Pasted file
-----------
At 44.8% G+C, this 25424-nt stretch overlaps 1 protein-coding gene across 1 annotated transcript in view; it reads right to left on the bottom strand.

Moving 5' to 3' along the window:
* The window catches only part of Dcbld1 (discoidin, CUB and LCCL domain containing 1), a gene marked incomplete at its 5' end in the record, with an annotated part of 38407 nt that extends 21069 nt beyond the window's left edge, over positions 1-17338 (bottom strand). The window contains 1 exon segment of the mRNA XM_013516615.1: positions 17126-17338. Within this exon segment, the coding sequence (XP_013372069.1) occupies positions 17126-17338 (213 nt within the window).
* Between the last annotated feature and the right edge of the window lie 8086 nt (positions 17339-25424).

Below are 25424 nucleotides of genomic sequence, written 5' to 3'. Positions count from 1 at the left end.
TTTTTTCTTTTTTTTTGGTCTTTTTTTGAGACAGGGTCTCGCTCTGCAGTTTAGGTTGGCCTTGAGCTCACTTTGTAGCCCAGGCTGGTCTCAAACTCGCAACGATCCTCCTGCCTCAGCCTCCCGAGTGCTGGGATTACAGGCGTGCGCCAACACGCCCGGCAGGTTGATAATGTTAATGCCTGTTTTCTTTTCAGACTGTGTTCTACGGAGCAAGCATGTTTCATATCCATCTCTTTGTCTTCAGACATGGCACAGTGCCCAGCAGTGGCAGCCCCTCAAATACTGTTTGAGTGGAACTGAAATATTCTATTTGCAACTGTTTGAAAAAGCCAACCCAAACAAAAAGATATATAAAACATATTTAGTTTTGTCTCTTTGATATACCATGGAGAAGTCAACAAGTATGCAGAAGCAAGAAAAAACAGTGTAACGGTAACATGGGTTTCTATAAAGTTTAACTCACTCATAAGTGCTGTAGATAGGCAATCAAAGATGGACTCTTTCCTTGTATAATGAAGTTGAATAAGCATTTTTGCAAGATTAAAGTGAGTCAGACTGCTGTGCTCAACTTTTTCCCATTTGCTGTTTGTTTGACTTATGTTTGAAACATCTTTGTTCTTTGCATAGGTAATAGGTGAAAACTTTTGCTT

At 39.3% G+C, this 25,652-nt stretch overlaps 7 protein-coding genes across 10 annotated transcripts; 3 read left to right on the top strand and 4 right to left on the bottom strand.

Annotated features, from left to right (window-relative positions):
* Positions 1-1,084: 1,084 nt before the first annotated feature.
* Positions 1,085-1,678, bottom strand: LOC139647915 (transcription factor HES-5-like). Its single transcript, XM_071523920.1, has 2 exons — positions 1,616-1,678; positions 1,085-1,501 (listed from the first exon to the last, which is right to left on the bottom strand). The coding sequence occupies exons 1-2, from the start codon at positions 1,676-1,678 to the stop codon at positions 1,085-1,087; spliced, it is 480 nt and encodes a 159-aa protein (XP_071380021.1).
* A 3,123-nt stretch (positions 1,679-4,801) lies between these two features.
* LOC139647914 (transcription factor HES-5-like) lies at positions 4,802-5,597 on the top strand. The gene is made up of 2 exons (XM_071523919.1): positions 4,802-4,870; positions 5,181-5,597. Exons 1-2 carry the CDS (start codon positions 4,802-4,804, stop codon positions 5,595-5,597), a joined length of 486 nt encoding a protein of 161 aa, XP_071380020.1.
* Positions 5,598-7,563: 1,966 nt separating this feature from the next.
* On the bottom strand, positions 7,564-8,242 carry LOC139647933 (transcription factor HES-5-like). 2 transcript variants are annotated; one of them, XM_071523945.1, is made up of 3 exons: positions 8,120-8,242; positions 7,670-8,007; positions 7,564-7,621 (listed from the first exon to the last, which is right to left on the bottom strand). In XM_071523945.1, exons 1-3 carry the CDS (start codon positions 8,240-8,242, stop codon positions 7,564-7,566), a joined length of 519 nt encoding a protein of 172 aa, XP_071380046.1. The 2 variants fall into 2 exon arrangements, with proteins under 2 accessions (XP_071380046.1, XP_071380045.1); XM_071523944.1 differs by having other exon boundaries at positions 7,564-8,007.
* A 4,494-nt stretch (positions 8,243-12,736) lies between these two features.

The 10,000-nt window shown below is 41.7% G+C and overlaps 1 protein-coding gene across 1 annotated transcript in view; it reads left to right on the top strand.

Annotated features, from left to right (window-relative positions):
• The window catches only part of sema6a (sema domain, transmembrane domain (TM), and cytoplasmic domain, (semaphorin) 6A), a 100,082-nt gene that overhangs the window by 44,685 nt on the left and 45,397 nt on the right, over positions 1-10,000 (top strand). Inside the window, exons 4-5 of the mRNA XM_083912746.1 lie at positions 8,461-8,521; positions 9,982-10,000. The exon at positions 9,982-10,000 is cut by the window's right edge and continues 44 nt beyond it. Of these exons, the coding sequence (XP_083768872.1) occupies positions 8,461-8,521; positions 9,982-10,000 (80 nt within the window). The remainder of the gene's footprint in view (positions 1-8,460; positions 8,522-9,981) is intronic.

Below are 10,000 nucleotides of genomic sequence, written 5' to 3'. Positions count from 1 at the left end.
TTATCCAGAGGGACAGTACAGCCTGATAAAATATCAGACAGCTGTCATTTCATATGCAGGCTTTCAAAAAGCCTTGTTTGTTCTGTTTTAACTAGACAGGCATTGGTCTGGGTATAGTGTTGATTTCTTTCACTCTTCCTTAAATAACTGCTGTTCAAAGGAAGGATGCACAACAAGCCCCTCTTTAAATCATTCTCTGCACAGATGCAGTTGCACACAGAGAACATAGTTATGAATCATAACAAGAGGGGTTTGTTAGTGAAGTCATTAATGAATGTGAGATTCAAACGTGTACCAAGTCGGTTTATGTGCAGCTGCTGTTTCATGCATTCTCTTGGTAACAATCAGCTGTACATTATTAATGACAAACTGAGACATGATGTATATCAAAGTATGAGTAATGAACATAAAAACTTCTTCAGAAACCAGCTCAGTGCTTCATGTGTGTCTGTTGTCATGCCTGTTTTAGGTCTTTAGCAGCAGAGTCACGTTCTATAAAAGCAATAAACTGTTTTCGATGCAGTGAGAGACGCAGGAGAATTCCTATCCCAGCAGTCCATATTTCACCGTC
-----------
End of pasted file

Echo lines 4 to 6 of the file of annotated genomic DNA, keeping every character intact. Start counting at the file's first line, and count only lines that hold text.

* Between the last annotated feature and the right edge of the window lie 8086 nt (positions 17339-25424).

Below are 25424 nucleotides of genomic sequence, written 5' to 3'. Positions count from 1 at the left end.
TTTTTTCTTTTTTTTTGGTCTTTTTTTGAGACAGGGTCTCGCTCTGCAGTTTAGGTTGGCCTTGAGCTCACTTTGTAGCCCAGGCTGGTCTCAAACTCGCAACGATCCTCCTGCCTCAGCCTCCCGAGTGCTGGGATTACAGGCGTGCGCCAACACGCCCGGCAGGTTGATAATGTTAATGCCTGTTTTCTTTTCAGACTGTGTTCTACGGAGCAAGCATGTTTCATATCCATCTCTTTGTCTTCAGACATGGCACAGTGCCCAGCAGTGGCAGCCCCTCAAATACTGTTTGAGTGGAACTGAAATATTCTATTTGCAACTGTTTGAAAAAGCCAACCCAAACAAAAAGATATATAAAACATATTTAGTTTTGTCTCTTTGATATACCATGGAGAAGTCAACAAGTATGCAGAAGCAAGAAAAAACAGTGTAACGGTAACATGGGTTTCTATAAAGTTTAACTCACTCATAAGTGCTGTAGATAGGCAATCAAAGATGGACTCTTTCCTTGTATAATGAAGTTGAATAAGCATTTTTGCAAGATTAAAGTGAGTCAGACTGCTGTGCTCAACTTTTTCCCATTTGCTGTTTGTTTGACTTATGTTTGAAACATCTTTGTTCTTTGCATAGGTAATAGGTGAAAACTTTTGCTT